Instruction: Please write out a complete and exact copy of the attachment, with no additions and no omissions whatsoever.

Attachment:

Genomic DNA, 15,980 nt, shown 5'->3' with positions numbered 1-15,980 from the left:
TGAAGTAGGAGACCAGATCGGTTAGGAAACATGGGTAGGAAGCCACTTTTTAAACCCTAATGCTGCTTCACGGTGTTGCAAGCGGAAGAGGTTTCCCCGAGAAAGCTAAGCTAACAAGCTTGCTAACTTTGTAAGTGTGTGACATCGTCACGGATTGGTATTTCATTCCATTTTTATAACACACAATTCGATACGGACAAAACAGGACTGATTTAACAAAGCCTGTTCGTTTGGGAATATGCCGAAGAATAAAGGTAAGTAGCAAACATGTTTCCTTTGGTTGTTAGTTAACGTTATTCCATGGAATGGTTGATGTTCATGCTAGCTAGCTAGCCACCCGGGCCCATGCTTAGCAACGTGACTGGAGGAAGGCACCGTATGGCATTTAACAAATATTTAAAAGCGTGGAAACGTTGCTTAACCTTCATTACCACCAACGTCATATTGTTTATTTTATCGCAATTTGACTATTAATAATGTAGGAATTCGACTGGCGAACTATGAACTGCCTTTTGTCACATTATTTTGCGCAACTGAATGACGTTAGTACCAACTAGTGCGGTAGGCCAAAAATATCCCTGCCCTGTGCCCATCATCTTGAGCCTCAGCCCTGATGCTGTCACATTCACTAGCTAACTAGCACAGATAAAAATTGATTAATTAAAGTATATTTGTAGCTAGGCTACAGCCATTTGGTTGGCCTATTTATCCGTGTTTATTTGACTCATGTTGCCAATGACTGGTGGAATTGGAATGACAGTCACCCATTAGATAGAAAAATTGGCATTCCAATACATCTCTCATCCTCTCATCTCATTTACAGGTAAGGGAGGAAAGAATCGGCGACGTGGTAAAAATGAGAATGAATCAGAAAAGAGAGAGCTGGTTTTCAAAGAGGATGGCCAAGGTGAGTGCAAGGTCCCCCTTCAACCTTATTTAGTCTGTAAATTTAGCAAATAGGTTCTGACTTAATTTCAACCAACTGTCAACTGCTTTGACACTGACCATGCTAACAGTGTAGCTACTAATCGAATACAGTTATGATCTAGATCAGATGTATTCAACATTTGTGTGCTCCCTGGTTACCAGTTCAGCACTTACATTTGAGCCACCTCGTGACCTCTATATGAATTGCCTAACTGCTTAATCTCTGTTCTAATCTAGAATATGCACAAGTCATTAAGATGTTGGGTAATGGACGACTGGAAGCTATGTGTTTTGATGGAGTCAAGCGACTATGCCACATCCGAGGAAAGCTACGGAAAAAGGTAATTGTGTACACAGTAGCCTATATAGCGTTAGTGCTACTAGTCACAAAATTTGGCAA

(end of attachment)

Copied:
Genomic DNA, 15,980 nt, shown 5'->3' with positions numbered 1-15,980 from the left:
TGAAGTAGGAGACCAGATCGGTTAGGAAACATGGGTAGGAAGCCACTTTTTAAACCCTAATGCTGCTTCACGGTGTTGCAAGCGGAAGAGGTTTCCCCGAGAAAGCTAAGCTAACAAGCTTGCTAACTTTGTAAGTGTGTGACATCGTCACGGATTGGTATTTCATTCCATTTTTATAACACACAATTCGATACGGACAAAACAGGACTGATTTAACAAAGCCTGTTCGTTTGGGAATATGCCGAAGAATAAAGGTAAGTAGCAAACATGTTTCCTTTGGTTGTTAGTTAACGTTATTCCATGGAATGGTTGATGTTCATGCTAGCTAGCTAGCCACCCGGGCCCATGCTTAGCAACGTGACTGGAGGAAGGCACCGTATGGCATTTAACAAATATTTAAAAGCGTGGAAACGTTGCTTAACCTTCATTACCACCAACGTCATATTGTTTATTTTATCGCAATTTGACTATTAATAATGTAGGAATTCGACTGGCGAACTATGAACTGCCTTTTGTCACATTATTTTGCGCAACTGAATGACGTTAGTACCAACTAGTGCGGTAGGCCAAAAATATCCCTGCCCTGTGCCCATCATCTTGAGCCTCAGCCCTGATGCTGTCACATTCACTAGCTAACTAGCACAGATAAAAATTGATTAATTAAAGTATATTTGTAGCTAGGCTACAGCCATTTGGTTGGCCTATTTATCCGTGTTTATTTGACTCATGTTGCCAATGACTGGTGGAATTGGAATGACAGTCACCCATTAGATAGAAAAATTGGCATTCCAATACATCTCTCATCCTCTCATCTCATTTACAGGTAAGGGAGGAAAGAATCGGCGACGTGGTAAAAATGAGAATGAATCAGAAAAGAGAGAGCTGGTTTTCAAAGAGGATGGCCAAGGTGAGTGCAAGGTCCCCCTTCAACCTTATTTAGTCTGTAAATTTAGCAAATAGGTTCTGACTTAATTTCAACCAACTGTCAACTGCTTTGACACTGACCATGCTAACAGTGTAGCTACTAATCGAATACAGTTATGATCTAGATCAGATGTATTCAACATTTGTGTGCTCCCTGGTTACCAGTTCAGCACTTACATTTGAGCCACCTCGTGACCTCTATATGAATTGCCTAACTGCTTAATCTCTGTTCTAATCTAGAATATGCACAAGTCATTAAGATGTTGGGTAATGGACGACTGGAAGCTATGTGTTTTGATGGAGTCAAGCGACTATGCCACATCCGAGGAAAGCTACGGAAAAAGGTAATTGTGTACACAGTAGCCTATATAGCGTTAGTGCTACTAGTCACAAAATTTGGCAA